Most of my teachers probably found I made less trouble if they let me read.
My mother taught me to read when I was still quite young, and at least in my memory I passed the majority of my childhood reading.
My father was a professor of civil engineering at MIT, and my mother taught high school English.
Between rounds of speed chess I read enough of a programming manual to teach myself to write programs on the school's DEC mainframe in the language Basic.
Six months after that, I left Taiwan, first for Hong Kong and then for mainland China, where I spent another three months studying still more Chinese and generally kicking around the country.
There were hints, in those days, that the neutrino might have a rest mass as large as ten eV, a value of cosmological significance.
The 1970s, the decade of my teenage years, was a transitional period in American youth culture.
With every passing year, BEC proves that it still has surprises left for us.
I was partly old-fashioned and partly modern.
The postdoc explained to me how to distinguish different sorts of particles on the basis of the amounts of energy they deposited in various sorts of detectors, spark chambers, calorimeters, what have you.
I was born in Palo Alto, California in 1961.
Some of my classes in high school were pretty interesting and I benefited from having several very intelligent and inspiring teachers.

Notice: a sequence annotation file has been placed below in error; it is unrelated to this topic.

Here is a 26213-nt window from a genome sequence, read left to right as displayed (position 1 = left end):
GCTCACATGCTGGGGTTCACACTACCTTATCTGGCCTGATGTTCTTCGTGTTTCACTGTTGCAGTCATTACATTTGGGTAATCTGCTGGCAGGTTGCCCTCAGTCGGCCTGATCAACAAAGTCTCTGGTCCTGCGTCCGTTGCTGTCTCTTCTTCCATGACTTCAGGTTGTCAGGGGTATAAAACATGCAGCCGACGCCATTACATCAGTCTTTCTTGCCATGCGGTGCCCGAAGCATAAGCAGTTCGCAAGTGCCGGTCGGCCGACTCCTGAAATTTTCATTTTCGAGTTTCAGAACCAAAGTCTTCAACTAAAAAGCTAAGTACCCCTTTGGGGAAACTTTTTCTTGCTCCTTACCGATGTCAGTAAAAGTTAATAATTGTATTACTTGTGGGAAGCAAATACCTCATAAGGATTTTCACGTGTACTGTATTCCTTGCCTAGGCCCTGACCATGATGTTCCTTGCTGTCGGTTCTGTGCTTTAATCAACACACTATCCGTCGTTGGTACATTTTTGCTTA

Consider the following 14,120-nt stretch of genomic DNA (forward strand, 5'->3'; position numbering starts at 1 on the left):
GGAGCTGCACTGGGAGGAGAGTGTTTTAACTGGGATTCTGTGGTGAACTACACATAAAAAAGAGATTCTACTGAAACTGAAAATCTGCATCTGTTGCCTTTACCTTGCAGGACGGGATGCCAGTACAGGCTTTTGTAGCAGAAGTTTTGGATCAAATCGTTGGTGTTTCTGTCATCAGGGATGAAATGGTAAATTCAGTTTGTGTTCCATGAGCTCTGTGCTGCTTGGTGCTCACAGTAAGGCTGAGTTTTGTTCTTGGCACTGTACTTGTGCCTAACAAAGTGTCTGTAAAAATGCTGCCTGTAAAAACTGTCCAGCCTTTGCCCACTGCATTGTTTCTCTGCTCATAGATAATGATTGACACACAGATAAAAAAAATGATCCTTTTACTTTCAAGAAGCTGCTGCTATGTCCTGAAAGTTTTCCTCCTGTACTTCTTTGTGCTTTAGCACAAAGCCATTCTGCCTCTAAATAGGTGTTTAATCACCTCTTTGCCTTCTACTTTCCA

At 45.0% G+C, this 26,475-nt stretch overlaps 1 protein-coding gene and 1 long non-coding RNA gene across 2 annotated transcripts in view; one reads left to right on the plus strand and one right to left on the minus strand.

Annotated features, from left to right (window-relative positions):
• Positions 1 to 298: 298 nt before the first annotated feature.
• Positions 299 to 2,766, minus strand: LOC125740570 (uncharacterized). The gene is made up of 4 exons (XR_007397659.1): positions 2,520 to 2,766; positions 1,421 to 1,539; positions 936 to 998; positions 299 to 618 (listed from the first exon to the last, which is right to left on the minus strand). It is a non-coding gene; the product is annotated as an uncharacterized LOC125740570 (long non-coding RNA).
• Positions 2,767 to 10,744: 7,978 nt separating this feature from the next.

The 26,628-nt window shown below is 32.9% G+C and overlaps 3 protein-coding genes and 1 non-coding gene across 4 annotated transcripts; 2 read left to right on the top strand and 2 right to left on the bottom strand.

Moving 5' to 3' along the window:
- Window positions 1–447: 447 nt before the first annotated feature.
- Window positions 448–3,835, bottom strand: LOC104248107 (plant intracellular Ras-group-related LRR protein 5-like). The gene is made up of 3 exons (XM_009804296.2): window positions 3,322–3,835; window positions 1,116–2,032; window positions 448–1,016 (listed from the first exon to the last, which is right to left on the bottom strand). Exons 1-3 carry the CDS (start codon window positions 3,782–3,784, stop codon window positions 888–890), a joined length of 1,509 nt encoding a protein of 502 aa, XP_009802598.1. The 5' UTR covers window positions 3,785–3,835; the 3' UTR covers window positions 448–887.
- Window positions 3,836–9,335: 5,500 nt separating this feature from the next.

As it was, I realized choosing the study of Chinese literature as my life's work was probably a mistake.
I certainly remember building model rockets. It was fun to watch the rocket blast into the air, suspenseful to wonder if the parachute would open to bring the rocket safely back.
After a semester or so, my infatuation with computers burnt out as quickly as it had begun.
My freshman year of high school I joined the chess and math clubs.
I didn't really enjoy the assembling the model kits very much, and usually I couldn't be bothered to paint the thing, or even to stick on the decals.
My fellow students there were very smart, but the really novel thing was that they actually seemed to put a lot of effort into their school work. By the end of my first semester there, I began to get into that habit as well.
It was there I met my future wife, Celeste Landry, although our lives took us separate ways for many years and we were not to marry until more than ten years later.
Conversely, I came to realize that being good at something is hardly a reason to avoid doing it.
The family, including my younger brother and sister, accompanied my father on sabbatical years to Berkeley, California and Lisbon, Portugal.
I really enjoyed this experience, and it was these jobs, more than anything else, that persuaded me to pursue a career in scientific research.
My head was always bubbling over with facts and it seems to me this had little to do with my paying close attention in school and more to do with my voracious and omnivorous reading habits.
Travel provided many interesting experiences, but perhaps the most useful lesson I learned was that I really had no proficiency for learning the thousands of characters of the written Chinese language.
There are relatively few experiments in atomic physics these days that don't involve the use of a laser.